Not surprisingly, shipping costs are a major issue in selling to Canadian shoppers. "Sometimes we work with merchants and say, 'Look, you need to work to get your shipping costs in line, it's coming out to 15 to 20 percent of the order - if you can't do better than that, it's going to be tough to make headway.'" Merchants need to keep shipping costs in the 10 to 15 percent range of order value, he says.

"Of course Canadians love free shipping like anyone else — those promotions are very effective up here." In fact, a free shipping offer will draw more Canadian customers than a 20 percent off sale, he says.

The average order value bought by Canadian shoppers runs about 20 percent higher than the average American order, he says. Canadians buy more because they're very sensitive to shipping costs. "Their thought process is, 'If I'm going to buy something, I'm going to make it worth my while.'" So they load up when they buy to decrease the relative value of the shipping fees.

Cross Border E-Commerce Technology
Canada Post's system integrates with the e-commerce platform of U.S. merchants by offering hosted checkout. With this system, shoppers see a "Canada Checkout" button, which takes Canadian customers to Canada Post's platform — but it looks like the e-tailer's own site. Or, alternately, the checkout process stays on the U.S. e-tailer's site, but data is routed to Canada Post's servers to tally duties and tax charges.

For U.S. merchants, Canada Post makes Canadian shoppers "look American for them," Bartlett says. And for Canadian shoppers on a U.S. site, "we make it look like a local site for them." The prices that Canadian shoppers see include all duties and taxes, "with a guaranteed price to their door."

When the U.S. merchant sends out an e-mail confirmation, Canada Post "intercepts" it, to translate the U.S. dollars to Canadian dollars. The company also provides a customer number for Canadian customers to track their order as it travels across the border.

Canada Post charges merchants a onetime set-up fee of $10,000, an annual fee of $2,000, and a percentage of each transaction, based on volume.

Beyond Canada
Comerxia, like Canada Post Borderfree and PFS Web, integrates into its clients' e-commerce platform. Florida-based Comerxia serves 55 countries, including Canada. For each of those countries, Comerxia's technology offers a "landed cost quote" — meaning a shopper in Singapore or France knows all the taxes and shipping fees before they buy from an American Web site.

Comerxia handles the overseas sales of sites like Overstock, Drugstore.com, BlueFly, Dollar Days, and many others.

Comerxia's clients ship to one of its U.S. hubs, and the company then completes the shipment. It chooses among a plethora of shippers for each order, using regional carriers like Singapore Post and Estafeta (a Mexican shipper) to get better rates.

Comerxia charges its clients a onetime integration fee that ranges between $10-25,000, depending on merchant size and the type of integration needed. Its charges a transaction on each item shipped ranging from $4-10 per item.

The Agony of Cross Border Returns
If an international customer wants to return an item, it's a logistical nightmare for U.S. e-tailers. Whenever a product crosses borders - even if it's just a return — governments view it as an imported good. "So you're really adding to the price of the product to get it back," Graham says. "Is it worth getting back?"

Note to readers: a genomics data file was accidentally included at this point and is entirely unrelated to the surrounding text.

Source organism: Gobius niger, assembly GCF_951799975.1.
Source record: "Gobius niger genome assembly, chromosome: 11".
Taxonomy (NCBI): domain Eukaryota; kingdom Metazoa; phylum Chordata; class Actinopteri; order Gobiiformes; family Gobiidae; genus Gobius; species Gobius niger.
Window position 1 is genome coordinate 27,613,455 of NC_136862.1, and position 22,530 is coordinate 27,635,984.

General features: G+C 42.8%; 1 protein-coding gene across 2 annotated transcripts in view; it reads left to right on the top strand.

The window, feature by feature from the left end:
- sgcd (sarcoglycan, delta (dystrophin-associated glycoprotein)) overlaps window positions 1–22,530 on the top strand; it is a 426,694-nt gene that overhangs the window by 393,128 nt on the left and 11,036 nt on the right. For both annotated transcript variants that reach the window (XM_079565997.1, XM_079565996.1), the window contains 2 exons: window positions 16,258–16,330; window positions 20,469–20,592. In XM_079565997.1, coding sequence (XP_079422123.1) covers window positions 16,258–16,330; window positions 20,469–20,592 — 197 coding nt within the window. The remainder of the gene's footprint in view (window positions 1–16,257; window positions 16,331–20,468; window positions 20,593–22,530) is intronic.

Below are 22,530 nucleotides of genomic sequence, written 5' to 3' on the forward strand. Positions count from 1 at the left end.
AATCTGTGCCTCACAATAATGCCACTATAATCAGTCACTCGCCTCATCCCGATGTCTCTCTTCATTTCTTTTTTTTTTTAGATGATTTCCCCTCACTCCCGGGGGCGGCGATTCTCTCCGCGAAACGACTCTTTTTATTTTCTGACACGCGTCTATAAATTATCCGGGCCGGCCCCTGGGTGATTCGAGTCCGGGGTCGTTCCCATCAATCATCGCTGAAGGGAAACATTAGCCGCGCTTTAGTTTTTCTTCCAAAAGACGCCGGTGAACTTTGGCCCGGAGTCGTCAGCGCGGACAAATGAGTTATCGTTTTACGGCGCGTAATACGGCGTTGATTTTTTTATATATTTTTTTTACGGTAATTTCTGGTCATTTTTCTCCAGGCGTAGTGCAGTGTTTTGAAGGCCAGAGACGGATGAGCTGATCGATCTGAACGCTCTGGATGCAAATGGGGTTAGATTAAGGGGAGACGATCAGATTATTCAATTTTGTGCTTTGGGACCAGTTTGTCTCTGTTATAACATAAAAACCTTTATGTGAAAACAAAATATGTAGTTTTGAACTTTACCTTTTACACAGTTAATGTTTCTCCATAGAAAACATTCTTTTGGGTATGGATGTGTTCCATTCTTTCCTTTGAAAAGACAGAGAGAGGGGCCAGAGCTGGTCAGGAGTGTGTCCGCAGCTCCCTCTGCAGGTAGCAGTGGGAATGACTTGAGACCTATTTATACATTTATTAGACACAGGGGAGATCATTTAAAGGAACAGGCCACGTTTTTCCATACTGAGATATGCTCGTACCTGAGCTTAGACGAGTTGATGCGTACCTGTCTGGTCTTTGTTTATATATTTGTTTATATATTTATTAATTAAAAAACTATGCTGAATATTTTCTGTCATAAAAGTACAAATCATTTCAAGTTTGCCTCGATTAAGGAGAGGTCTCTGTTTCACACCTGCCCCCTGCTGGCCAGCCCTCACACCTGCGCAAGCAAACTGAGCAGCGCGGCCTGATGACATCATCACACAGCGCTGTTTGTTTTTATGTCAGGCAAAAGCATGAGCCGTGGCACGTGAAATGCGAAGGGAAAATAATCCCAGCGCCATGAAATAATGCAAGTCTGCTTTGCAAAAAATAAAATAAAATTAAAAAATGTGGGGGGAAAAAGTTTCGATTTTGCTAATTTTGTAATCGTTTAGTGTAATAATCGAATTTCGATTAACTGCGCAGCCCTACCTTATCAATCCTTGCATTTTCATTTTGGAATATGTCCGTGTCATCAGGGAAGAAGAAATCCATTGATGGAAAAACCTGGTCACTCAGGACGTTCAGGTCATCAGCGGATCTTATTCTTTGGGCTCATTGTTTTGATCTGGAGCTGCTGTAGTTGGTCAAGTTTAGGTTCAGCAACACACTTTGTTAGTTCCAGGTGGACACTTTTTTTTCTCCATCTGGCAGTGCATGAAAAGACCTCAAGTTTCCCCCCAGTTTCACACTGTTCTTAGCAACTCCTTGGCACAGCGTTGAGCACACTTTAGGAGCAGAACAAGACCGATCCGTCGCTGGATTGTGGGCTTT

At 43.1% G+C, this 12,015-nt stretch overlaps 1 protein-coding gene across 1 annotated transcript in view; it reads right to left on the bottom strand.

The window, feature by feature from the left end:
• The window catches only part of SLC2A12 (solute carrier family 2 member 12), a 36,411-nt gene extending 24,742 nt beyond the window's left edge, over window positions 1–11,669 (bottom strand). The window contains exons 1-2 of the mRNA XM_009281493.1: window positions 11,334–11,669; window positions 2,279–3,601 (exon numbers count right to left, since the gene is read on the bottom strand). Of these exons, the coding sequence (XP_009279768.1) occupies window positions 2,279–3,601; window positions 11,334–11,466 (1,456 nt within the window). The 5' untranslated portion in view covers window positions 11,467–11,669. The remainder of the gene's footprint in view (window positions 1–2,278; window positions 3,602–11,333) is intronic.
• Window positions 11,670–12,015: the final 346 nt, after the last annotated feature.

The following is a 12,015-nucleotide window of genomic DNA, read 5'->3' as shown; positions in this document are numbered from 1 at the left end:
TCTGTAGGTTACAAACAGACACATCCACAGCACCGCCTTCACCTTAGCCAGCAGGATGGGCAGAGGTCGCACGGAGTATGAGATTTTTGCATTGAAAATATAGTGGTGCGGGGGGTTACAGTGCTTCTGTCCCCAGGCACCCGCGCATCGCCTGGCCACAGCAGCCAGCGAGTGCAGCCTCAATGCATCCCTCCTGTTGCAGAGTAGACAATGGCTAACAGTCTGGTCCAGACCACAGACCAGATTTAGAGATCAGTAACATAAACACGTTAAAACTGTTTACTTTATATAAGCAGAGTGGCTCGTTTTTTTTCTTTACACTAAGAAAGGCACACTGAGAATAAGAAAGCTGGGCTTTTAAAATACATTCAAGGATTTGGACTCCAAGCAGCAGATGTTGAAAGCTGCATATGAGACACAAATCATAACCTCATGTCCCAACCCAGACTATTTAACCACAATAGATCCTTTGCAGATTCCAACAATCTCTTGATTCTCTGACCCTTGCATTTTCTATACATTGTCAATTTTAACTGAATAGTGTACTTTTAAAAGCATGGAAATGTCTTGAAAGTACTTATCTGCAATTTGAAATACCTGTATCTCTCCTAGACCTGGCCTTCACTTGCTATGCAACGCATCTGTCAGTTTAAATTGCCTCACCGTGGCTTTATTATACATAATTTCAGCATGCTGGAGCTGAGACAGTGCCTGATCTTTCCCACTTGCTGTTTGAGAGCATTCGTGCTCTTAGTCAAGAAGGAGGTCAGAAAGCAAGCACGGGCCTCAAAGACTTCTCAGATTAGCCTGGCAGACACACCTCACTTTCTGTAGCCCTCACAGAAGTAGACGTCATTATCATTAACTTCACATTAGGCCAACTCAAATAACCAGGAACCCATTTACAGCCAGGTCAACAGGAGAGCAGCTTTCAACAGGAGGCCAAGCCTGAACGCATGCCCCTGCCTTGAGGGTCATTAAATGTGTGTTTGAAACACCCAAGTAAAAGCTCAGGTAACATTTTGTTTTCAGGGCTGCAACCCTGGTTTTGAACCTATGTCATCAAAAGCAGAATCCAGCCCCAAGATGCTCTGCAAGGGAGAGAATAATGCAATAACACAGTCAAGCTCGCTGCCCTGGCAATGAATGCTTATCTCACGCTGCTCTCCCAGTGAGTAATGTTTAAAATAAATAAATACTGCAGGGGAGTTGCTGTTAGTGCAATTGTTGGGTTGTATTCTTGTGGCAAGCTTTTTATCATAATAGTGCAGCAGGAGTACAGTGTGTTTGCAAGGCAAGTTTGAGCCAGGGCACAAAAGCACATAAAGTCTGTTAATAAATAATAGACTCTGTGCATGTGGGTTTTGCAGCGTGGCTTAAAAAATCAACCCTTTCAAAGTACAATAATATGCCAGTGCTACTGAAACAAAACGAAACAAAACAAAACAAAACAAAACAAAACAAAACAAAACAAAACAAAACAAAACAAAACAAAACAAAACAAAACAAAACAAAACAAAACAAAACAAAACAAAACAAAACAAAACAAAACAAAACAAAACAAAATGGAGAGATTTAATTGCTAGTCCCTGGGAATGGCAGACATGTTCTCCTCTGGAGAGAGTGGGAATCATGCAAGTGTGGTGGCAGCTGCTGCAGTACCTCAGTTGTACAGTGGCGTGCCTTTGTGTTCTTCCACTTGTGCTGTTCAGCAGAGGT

For example, the Bruce Springsteen T-shirt that a French buyer buys from an American Web site costs $25, plus $15 to ship, so the buyer pays $40. In the case of a return, however, it'll cost the seller $15 to get the shirt back (which probably cost $10 wholesale). So it's often cheaper to simply send another shirt.

Cheating customers could abuse this system, "but if your systems are good you can see when those patterns take place," Graham says. Furthermore, "If my agenda is to get going in Europe, I'm going to do that return because I'm trying to build customer trust and word of mouth."

Canadians return products at a lower rate than Americans do, Bartlett says, but they won't buy if they're not assured that a site has a fair return policy.

To facilitate this, Canada Post operates a Canadian return hub. The company credits the Canadian shopper's credit card, sends the product back, and gets the duty fees refunded from the Canadian government. "We take [the site's] U.S. return policy and we map them over to a Canadian experience," he says.

When In Rome...
"If you want to transact with people in a different region, you have to transact in ways that are friendly to them," Graham explains. "It's rude to ship something to someone in China using English." However, the package needs English labeling to get out of the U.S., so "you have to do both to do it right."

Styles of Web design are different across the globe. "An attractive Web site with well-designed navigation for U.S. customers, may not play in Europe," he says. "The design and the art and the feel aren't the same. If you took an award-winning Web site here in the U.S., and took it over to France, they'd say, 'This looks like crap.'"

Although the European Union gathers many European countries into one supposed umbrella, "they're individual countries with different ways of looking at things," Graham notes. For its work with Nokia, for example, PFS Web supports a series of Nokia sites that are highly country-specific. Bartlett says some U.S. merchants seeking a Canadian market offer a Canadian splash page for our northern-based neighbors, to better welcome them to the site.

It's expensive to use different style sheets for each country, Graham says, but it may be needed. "Putting a little flag in the corner and translating it into their language isn't enough," he says. "You need to pay a little bit of attention to the creative side."

He recommends studying other countries' sites to see what changes need to be made to one's American site. "Are you completely contrary to what's going on over there?" Proceed with knowledge of the natives.

James Maguire is a contributor to ECommerce-Guide.com. His column appears every Monday.